More than 181,000 people, most so-called “economic migrants” with little chance of being allowed to stay in Europe, attempted to cross the central Mediterranean last year from Libya, Africa’s nearest stretch of coast to Italy. About 4,500 died or disappeared.
Hundreds already have taken to the sea this month, braving the winter weather. In the latest reminder of the journey’s perils, more than 100 people were missing off Libya’s coast over the weekend after a migrant boat sunk.
The 28-nation EU already has a controversial deal to stem the flow of migrants from Turkey, which has agreed to try to stop the number of migrants leaving the country and to take back thousands more in exchange for billions of euros to help Syrian refugees in Turkey, visa-free travel for its citizens and fast-track EU membership talks.
Now, the EU wants to adapt this outsourcing pact to the African nations migrants are leaving or jumping off from to reach Europe, despite criticism that the agreement sends asylum seekers back to countries that could be unsafe for them.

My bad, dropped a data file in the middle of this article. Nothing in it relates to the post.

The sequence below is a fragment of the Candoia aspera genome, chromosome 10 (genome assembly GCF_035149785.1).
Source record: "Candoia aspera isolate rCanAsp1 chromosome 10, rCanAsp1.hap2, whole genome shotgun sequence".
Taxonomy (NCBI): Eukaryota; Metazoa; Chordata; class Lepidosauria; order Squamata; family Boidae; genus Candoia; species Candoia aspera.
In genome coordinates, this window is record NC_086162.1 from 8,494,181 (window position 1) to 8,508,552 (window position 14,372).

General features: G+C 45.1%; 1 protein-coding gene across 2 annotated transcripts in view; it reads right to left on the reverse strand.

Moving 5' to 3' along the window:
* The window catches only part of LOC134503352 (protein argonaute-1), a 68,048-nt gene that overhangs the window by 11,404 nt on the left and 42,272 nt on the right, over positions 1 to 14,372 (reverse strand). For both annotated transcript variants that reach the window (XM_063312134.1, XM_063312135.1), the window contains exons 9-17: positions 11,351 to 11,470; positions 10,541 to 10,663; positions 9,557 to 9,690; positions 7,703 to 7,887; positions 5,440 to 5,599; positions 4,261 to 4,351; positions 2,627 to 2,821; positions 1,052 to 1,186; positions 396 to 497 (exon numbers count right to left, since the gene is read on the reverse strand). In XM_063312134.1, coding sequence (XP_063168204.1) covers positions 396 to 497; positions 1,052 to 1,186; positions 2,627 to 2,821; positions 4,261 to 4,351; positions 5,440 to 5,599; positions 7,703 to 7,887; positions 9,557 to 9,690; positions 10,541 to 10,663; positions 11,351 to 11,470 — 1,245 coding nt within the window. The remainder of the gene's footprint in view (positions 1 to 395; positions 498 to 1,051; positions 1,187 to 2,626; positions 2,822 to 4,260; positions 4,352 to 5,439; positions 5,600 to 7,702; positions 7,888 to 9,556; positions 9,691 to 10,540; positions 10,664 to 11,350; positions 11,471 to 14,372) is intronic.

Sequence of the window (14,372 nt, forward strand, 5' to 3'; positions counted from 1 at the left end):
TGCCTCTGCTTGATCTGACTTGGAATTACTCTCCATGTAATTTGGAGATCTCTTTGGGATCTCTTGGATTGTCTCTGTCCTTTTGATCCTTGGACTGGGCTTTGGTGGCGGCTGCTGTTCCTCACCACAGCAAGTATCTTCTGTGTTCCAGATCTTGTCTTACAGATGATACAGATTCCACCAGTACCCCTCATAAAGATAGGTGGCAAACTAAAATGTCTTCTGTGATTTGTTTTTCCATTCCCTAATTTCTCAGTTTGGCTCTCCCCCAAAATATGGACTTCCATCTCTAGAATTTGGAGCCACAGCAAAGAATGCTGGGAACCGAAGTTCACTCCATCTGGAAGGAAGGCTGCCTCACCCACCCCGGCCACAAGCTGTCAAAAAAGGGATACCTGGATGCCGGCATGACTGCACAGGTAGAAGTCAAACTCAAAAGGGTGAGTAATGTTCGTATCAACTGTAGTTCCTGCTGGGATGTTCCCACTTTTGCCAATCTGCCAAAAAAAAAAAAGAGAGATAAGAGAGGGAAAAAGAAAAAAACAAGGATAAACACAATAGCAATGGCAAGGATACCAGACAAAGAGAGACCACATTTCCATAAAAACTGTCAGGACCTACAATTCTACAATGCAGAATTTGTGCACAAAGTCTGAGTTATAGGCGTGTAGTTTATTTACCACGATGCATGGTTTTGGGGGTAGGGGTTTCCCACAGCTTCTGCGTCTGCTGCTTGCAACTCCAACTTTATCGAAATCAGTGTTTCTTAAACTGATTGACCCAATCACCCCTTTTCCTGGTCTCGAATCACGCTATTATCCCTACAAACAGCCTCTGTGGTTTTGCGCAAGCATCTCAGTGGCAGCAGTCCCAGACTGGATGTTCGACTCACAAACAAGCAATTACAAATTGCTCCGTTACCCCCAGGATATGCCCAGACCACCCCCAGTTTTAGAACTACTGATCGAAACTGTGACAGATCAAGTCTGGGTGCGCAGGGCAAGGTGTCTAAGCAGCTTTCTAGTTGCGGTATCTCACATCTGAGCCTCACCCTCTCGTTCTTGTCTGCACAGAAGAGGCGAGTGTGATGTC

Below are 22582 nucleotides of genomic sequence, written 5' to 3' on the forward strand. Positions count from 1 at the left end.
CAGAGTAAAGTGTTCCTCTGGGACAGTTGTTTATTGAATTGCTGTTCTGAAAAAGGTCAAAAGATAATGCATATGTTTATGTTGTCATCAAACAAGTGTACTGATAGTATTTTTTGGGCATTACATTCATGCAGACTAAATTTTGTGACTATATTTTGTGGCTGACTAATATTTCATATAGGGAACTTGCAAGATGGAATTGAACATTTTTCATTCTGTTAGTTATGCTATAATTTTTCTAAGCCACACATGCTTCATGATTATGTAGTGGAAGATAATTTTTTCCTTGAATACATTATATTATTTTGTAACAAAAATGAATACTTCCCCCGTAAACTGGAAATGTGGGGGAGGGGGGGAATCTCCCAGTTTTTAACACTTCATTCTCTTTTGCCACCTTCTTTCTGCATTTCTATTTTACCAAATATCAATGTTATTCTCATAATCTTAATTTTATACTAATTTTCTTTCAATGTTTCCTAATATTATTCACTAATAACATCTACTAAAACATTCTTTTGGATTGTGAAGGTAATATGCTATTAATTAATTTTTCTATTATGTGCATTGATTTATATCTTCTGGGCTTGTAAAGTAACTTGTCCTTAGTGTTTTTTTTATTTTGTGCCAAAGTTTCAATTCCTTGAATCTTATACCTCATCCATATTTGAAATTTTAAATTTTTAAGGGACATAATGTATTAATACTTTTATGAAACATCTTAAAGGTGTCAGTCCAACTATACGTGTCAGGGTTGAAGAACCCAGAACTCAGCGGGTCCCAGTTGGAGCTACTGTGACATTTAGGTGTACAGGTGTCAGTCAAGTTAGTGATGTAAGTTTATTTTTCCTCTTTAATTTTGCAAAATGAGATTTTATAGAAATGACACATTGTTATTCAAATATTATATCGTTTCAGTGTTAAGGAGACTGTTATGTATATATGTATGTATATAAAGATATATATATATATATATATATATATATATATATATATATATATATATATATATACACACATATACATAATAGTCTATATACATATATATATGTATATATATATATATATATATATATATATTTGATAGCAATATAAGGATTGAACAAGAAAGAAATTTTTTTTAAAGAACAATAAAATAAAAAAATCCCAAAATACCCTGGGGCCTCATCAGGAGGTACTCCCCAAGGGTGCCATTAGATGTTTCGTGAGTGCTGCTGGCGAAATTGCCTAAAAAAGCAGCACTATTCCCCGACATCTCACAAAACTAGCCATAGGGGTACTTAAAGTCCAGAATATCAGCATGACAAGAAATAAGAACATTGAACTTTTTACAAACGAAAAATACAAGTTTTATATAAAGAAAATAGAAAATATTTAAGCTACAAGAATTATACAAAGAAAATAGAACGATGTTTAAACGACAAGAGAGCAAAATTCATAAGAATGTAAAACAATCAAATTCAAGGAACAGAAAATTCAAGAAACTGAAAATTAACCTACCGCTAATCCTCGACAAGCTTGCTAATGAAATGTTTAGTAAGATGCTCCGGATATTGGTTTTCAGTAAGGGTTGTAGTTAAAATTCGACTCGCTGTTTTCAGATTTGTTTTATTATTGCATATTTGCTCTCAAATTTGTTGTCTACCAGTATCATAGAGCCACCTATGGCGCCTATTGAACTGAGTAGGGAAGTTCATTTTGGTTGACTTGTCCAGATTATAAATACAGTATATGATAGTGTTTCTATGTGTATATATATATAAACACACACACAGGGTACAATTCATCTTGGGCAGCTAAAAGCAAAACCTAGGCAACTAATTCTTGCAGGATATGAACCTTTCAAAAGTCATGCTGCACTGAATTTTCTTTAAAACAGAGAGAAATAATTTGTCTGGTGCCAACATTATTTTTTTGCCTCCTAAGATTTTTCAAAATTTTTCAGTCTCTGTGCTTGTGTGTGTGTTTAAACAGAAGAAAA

The bottom line is that the Turkey deal works. The number of people arriving in the Greek islands, for instance, plunged over the last year despite political wrangling over whether Turkey’s government was respecting the conditions to secure visa-free travel in Europe’s Schengen area, where passport checks are not required.
Niger, Nigeria, Ethiopia, Mauritania, Mali and Chad are all on the EU’s radar, and dealing with them is proving expensive. But the bloc’s arrangement with Turkey has shown that the best way of stemming migrant flows is to stop people taking to the sea. Libya and Egypt are the main migrant departure points, and pacts with them would probably have the biggest immediate impact.
“The reality of Libya right now is that there is no unified government controlling all parts of the country, and no end of groups willing to upend things if there is an advantage in it for them,” Carlo Binda, a Libya expert with Malta-based political and development advisers, Binda Consulting International.
Libya’s neighbor Egypt appears a more viable option. Many people have set out from the country bound for Europe in recent months, mainly migrants from the Horn of Africa trying to avoid dangerous Libya and increasingly Egyptians themselves, according to the EU’s border agency Frontex.
Egypt’s economy has been battered by unrest since the 2011 uprising that toppled longtime autocrat Hosni Mubarak. If there is one thing the world’s biggest trading bloc does well, it is raise funds to pay for its problems.
“Egypt is the country with which one could come to some sort of agreement,” Maltese Foreign Minister George Vella said. “There is stability to a certain extent, and they are interested because even they themselves have got their own problem with migration.”
Time is of the essence. The EU has for several years tried to cobble together migration polices while people were dying at sea.